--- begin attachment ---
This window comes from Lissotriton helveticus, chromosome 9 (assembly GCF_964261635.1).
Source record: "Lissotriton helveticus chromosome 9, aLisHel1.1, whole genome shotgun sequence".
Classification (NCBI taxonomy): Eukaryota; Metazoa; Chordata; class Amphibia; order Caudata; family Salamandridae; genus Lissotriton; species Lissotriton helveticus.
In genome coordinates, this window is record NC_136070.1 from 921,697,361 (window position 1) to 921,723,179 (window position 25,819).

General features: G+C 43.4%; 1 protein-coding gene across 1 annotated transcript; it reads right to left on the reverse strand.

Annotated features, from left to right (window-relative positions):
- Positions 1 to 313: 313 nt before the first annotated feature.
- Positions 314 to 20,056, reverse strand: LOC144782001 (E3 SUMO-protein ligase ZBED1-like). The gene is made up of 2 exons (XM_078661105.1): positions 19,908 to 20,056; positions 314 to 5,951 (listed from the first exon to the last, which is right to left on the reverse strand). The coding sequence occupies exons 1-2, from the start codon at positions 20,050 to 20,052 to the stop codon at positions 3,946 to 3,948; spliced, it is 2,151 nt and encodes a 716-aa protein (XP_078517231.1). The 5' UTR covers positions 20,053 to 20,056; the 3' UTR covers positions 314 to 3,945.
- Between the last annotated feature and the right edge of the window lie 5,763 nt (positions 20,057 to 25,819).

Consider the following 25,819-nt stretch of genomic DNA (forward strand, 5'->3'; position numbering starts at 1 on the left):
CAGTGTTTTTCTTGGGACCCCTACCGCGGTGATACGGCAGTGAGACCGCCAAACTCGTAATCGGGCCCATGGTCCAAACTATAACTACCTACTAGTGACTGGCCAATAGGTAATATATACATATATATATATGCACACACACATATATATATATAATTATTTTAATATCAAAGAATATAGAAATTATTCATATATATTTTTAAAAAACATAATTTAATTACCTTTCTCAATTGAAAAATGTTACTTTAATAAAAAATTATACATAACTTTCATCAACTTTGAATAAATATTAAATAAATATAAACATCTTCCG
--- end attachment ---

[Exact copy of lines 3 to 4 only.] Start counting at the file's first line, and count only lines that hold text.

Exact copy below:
Classification (NCBI taxonomy): Eukaryota; Metazoa; Chordata; class Amphibia; order Caudata; family Salamandridae; genus Lissotriton; species Lissotriton helveticus.
In genome coordinates, this window is record NC_136070.1 from 921,697,361 (window position 1) to 921,723,179 (window position 25,819).